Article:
“Taking time out from life to work on myself was the best decision I ever made,” says Joe.
“You have nothing to lose and everything to gain,” agrees Jeff. “I couldn’t do life on my own any longer. I tried every single day for twenty years.”
Joe started the Life Change Program in 2017 with Jeff joining in 2018. Both agree that the first 30 days, called the “Honesty Phase,” were difficult.
“I was emerging from a fog,” remembers Jeff. “I had been doing meth almost every day for 20 years. It does something to your head. It takes time to move out of that. At 30 days, I felt like I was just beginning.”
“The first 30 days are so critical,” says Life Change Program Manager Denver Harris. “This is the period where people think ‘I’ve got this.’”
Joe agrees that those initial months in the program can be deceptive. “I stayed for the entire 18 months and I needed every single day.”
As he says this, Jeff nods in agreement. “The days are long, but the years are short. You’ve got to take the time. It works.”
Now both post-program, Jeff and Joe stay in close touch with one another while enjoying restoration of their relationships with their families and loved ones. Joe has a five-month-old baby boy and has been happily married for two years. Jeff has teenage sons, and he beams that he is present for them and talks to them every day. Both men love their jobs and have settled into secure housing and financial stability.
When asked what they would tell someone who is considering the Life Change Program both chime in: “Do it. It’s the best decision I’ve ever made. The program is 18 months, but this is about the rest of your life. Put in the time.”
Life Change in Five Phases
The Life Change Program is structured into five phases that build upon one another in an intentional progression over the course of 12 to 18 months. Before entering the Life Change Program, an applicant is interviewed to evaluate whether the program is a good fit.
“The ideal applicant recognizes that they are ready to surrender to the fact that they cannot do life on their own any longer,” says Program Manager Denver Harris. “We are talking about not just being abstinent but living ‘sober-minded.’”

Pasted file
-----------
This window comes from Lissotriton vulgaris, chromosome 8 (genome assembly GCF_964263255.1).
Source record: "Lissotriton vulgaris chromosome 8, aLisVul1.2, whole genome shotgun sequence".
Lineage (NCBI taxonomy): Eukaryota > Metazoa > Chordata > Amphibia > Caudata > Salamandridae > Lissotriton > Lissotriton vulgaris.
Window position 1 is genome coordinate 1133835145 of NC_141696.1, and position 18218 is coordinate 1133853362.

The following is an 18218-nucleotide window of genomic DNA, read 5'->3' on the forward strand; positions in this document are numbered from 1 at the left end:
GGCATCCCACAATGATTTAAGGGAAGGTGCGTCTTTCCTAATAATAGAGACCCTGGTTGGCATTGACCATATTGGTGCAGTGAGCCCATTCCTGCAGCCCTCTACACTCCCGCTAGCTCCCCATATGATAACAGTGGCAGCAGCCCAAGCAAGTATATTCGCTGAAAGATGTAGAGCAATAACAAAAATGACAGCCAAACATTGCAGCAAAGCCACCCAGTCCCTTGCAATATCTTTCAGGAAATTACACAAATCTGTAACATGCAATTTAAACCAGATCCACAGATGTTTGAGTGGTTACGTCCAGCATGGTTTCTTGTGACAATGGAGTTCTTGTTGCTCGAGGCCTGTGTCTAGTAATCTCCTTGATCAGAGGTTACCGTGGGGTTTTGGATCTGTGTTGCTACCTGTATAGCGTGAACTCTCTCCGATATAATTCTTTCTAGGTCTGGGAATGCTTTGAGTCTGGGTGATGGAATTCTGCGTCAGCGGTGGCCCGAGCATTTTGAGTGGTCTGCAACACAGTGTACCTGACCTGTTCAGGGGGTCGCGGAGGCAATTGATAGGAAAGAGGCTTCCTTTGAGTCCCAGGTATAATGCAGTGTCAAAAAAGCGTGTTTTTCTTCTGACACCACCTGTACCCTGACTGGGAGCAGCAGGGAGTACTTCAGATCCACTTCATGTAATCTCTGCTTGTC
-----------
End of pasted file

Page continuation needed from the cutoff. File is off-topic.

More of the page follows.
Each of the five phases has a “time interval” that can be adjusted to accommodate individual needs and benchmarks. Upon successful completion of each, the individual advances in a process called “Phasing Up.”
Phase One of Life Change is called the “Honesty Phase.” These initial 30 days in program are a time to stabilize and complete a beginning Recovery Plan.
“A hard-core addict that has been at it day after day for years needs 30 days just to stabilize. It takes 30 days just to be clear-headed enough to function,” says Harris.
Phase Two, called the “Endurance Phase,” lasts for approximately six months. During this critical time, a program member acknowledges the need to surrender and recognize that their addiction has become completely unmanageable. The entire program focuses on accountability and the Endurance Phase has structured classes and regular shifts in the Mission kitchen.
Program participants also find a church and attend regular AA or Celebrate Recovery meetings. This is when a sober community begins to form around the individual and they develop healthy relationships that support sobriety.
The “Transformation Phase,” Phase Three, occurs at the nine-month benchmark and is a time to begin real-world preparation including plans for an occupation. Participants continue to work reliable kitchen shifts, participate in community service projects, bible study, classes and process groups. During this phase, much time is spent in the Eugene Mission Academic Center (EMAC) learning computer skills, writing papers and preparing a resume and job-seeking skills.
Phase Four, the “Commitment Phase,” is characterized by learning how to navigate, including managing both time and money. A program exit plan is initiated during this three-month phase. Financial management and budgeting “need vs. wants” is established. Participants seek jobs and begin working full- or part-time.